The overall encode and restoration, though, are things of beauty. The restoration has really managed to wipe out just about all traces of damage, with only a few minor blemishes remaining. The image also doesn’t show any unnatural digital artifacts and it retains that film look I’ve come to expect from Arrow, right down to the excellent looking film grain. It’s a sharp, lovely looking image.

8/10

All Blu-ray screen captures come from the source disc and have been shrunk from 1920x1080 to 900x506 and slightly compressed to conserve space. While they are not exact representations they should offer a general idea of overall video quality.

Screen Capture

Screen Capture

Screen Capture

Screen Capture

Screen Capture

Screen Capture

Screen Capture

Screen Capture

Screen Capture

Screen Capture

Screen Capture

Screen Capture

Screen Capture

Screen Capture

Screen Capture

AUDIO

Arrow includes two lossless PCM mono tracks and both are about the same in terms of quality. Both tracks were dubbed over in some way so both have a bit of a detached feel in regards to spoken dialogue, and I’d say dialogue is a bit flat as well. But neither track presents any significant damage and they’re free of distortion.

6/10

SUPPLEMENTS

Arrow’s limited edition (sporting a nice slip box, poster, and booklet) comes loaded with special features, starting with a new audio commentary featuring Troy Howarth, author of So Deadly, So Perverse: 50 Years of Italian Giallo Films. It’s a fairly fun track that manages to cover a lot of ground around the film and the giallo genre. He gives a highly detailed overview of the film’s production (interestingly, for me at least, Argento had no plans to direct his script for the film) and gives wonderful detailed backgrounds to the actors that pop up in the film. He then talks about Argento’s career as a whole, admitting that his current films are nowhere near as good as his older ones, providing some examples. Impressively Howarth keeps the track going and nicely moves from one topic to another naturally. It’s a good track.

Black Gloves and Screaming Mimis is a new video essay by critic Kat Ellinger, offering a look at the film and how it fits into the giallo genre, as well as its relation to a story by Frederic Brown called The Screaming Mimi. Ellinger makes comparisons to the novel, pointing out the similarities and what has been changed, and other than some character motivations the book and film are really close to one another, at least according to this. It even brings up another adaptation of the book. Ellinger also goes over some of the common giallo elements, including archetypes, and even points out aspects uncommon for the time, particularly the film’s treatment of homosexual characters. It makes for a rather engaging 32-minutes.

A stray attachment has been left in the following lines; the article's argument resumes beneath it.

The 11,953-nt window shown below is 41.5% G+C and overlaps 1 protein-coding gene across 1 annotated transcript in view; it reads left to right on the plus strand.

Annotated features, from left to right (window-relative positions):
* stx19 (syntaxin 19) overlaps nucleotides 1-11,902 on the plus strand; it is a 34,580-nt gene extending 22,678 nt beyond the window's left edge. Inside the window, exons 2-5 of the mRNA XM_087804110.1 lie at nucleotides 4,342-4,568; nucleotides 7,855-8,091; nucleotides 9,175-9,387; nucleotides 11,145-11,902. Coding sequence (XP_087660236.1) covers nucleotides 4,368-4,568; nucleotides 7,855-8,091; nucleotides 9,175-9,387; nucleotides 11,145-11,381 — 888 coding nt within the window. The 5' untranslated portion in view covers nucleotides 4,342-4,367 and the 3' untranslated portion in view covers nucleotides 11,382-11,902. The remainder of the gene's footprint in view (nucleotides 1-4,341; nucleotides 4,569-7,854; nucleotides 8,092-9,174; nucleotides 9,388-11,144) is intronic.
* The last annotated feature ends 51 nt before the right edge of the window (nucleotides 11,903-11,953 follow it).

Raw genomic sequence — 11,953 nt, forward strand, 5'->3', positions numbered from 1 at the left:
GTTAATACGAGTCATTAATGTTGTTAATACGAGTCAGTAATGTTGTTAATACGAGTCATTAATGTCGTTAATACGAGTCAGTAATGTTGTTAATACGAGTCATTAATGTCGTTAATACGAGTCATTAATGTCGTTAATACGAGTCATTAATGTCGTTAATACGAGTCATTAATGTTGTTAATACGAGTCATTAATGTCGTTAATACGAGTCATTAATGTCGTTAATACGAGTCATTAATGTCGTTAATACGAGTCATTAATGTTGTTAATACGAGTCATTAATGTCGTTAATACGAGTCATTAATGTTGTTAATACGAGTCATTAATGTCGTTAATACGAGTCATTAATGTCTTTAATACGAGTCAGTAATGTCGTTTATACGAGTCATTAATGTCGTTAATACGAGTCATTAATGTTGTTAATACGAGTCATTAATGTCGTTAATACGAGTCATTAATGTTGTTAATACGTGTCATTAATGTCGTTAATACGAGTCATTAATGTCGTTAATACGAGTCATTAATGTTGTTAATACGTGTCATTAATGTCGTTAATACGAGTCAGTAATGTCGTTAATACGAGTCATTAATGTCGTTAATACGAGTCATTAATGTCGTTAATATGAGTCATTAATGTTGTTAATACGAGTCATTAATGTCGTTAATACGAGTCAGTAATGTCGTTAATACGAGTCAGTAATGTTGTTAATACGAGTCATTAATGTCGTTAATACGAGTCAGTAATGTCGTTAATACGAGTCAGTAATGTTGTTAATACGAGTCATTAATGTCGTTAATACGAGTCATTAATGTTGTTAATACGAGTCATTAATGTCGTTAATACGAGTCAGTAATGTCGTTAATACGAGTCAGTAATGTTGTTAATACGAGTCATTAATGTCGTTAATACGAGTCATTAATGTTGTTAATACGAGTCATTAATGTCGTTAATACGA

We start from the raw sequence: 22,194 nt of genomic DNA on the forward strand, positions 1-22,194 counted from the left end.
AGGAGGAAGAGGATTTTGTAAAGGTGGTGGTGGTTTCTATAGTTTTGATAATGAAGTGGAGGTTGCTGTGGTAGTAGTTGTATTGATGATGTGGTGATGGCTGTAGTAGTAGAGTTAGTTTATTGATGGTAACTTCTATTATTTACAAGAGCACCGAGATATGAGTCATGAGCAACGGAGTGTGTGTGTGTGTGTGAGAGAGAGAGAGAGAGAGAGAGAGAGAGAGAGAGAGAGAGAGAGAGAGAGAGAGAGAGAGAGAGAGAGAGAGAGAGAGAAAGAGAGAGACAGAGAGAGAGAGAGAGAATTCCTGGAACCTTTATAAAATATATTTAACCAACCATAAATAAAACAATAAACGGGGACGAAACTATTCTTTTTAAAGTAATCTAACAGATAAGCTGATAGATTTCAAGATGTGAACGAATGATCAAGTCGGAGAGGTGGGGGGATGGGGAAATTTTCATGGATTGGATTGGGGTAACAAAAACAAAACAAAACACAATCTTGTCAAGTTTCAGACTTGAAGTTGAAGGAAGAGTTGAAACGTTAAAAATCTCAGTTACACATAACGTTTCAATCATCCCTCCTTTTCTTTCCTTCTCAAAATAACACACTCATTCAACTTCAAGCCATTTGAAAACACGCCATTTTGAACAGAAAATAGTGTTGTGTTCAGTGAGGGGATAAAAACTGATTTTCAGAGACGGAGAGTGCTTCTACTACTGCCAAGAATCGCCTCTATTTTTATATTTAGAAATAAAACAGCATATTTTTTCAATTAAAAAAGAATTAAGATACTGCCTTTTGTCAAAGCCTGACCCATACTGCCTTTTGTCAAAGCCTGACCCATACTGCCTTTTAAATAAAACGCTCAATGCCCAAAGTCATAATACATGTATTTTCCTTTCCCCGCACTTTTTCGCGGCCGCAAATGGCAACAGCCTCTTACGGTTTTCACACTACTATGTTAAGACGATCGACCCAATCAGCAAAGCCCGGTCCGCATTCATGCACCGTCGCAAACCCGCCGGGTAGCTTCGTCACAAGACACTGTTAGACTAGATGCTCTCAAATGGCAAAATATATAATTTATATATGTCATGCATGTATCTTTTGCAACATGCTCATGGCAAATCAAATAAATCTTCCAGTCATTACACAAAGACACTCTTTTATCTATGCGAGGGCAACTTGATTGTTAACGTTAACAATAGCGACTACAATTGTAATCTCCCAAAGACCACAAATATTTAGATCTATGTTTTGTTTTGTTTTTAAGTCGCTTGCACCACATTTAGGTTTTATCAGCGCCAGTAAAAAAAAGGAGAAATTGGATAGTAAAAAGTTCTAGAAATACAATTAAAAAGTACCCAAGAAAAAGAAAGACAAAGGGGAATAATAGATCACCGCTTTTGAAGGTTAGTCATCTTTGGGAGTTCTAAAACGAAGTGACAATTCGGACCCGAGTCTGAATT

There’s another visual essay, this time by Alexandra Heller-Nicholas, called The Power of Perception which focuses on a common thread in Argento’s films revolving around characters looking to solve something they see or misinterpreting what they see. The 21-minute segment is nicely put together but it is loaded with spoilers not just for this film but a number of Argento’s other films including Cat O’ Nine Tails, Four Flies on Gray Velvet, Suspiria, and Deep Red, so if you’re planning on checking those ones out and haven’t yet I highly recommend skipping this one.

Dario Argento provides a new 31-minute interview for this edition under the heading Crystal Nightmare. Argento talks specifically about this film and its production, from his script to the film’s multiple releases (its initial release didn’t do all that well after being buried by the studio). This being his first film all of the execs behind the film were unsure of him and he came close to being fired at least once. His inexperience also could make things tense when working with others as demonstrated in his story of suggesting to Ennio Morricone that he should listen to music samples to get an idea of the score he wanted (apparently Morricone wasn’t impressed by this suggestion). The film was mostly a learning experience, with Storaro helping him a lot along the way and that stigma of him being a newcomer more than likely led to the film being buried by the studio before being rediscovered. Argento isn’t the most energetic speaker but he manages to keep it engaging and he comes off very forthcoming.